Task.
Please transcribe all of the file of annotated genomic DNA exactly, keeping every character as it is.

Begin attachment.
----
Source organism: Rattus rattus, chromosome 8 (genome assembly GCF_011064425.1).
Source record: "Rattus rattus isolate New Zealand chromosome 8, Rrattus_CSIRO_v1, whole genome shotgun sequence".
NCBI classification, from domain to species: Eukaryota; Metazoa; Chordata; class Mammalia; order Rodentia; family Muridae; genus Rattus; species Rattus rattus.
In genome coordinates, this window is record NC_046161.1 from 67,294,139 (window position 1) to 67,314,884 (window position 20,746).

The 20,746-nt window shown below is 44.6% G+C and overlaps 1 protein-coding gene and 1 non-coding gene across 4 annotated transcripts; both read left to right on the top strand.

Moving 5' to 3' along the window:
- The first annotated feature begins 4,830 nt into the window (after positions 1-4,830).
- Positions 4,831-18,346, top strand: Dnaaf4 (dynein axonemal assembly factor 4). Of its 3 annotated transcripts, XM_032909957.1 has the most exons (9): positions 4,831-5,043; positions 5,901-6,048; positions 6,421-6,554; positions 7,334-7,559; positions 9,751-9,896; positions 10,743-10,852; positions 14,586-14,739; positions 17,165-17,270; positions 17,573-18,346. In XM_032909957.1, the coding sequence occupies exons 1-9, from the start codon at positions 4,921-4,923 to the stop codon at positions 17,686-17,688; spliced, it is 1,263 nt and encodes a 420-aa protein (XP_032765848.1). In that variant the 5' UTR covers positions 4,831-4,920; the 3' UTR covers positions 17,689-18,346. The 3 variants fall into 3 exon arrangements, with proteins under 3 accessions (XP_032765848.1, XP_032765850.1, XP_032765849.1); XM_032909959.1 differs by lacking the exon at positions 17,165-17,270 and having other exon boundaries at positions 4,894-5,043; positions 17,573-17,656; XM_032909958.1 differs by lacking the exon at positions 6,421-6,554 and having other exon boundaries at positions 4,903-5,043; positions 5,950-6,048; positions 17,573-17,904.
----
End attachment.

Source organism: Rattus rattus, chromosome 8 (genome assembly GCF_011064425.1).
Source record: "Rattus rattus isolate New Zealand chromosome 8, Rrattus_CSIRO_v1, whole genome shotgun sequence".
NCBI classification, from domain to species: Eukaryota; Metazoa; Chordata; class Mammalia; order Rodentia; family Muridae; genus Rattus; species Rattus rattus.
In genome coordinates, this window is record NC_046161.1 from 67,294,139 (window position 1) to 67,314,884 (window position 20,746).

The 20,746-nt window shown below is 44.6% G+C and overlaps 1 protein-coding gene and 1 non-coding gene across 4 annotated transcripts; both read left to right on the top strand.

Moving 5' to 3' along the window:
- The first annotated feature begins 4,830 nt into the window (after positions 1-4,830).
- Positions 4,831-18,346, top strand: Dnaaf4 (dynein axonemal assembly factor 4). Of its 3 annotated transcripts, XM_032909957.1 has the most exons (9): positions 4,831-5,043; positions 5,901-6,048; positions 6,421-6,554; positions 7,334-7,559; positions 9,751-9,896; positions 10,743-10,852; positions 14,586-14,739; positions 17,165-17,270; positions 17,573-18,346. In XM_032909957.1, the coding sequence occupies exons 1-9, from the start codon at positions 4,921-4,923 to the stop codon at positions 17,686-17,688; spliced, it is 1,263 nt and encodes a 420-aa protein (XP_032765848.1). In that variant the 5' UTR covers positions 4,831-4,920; the 3' UTR covers positions 17,689-18,346. The 3 variants fall into 3 exon arrangements, with proteins under 3 accessions (XP_032765848.1, XP_032765850.1, XP_032765849.1); XM_032909959.1 differs by lacking the exon at positions 17,165-17,270 and having other exon boundaries at positions 4,894-5,043; positions 17,573-17,656; XM_032909958.1 differs by lacking the exon at positions 6,421-6,554 and having other exon boundaries at positions 4,903-5,043; positions 5,950-6,048; positions 17,573-17,904.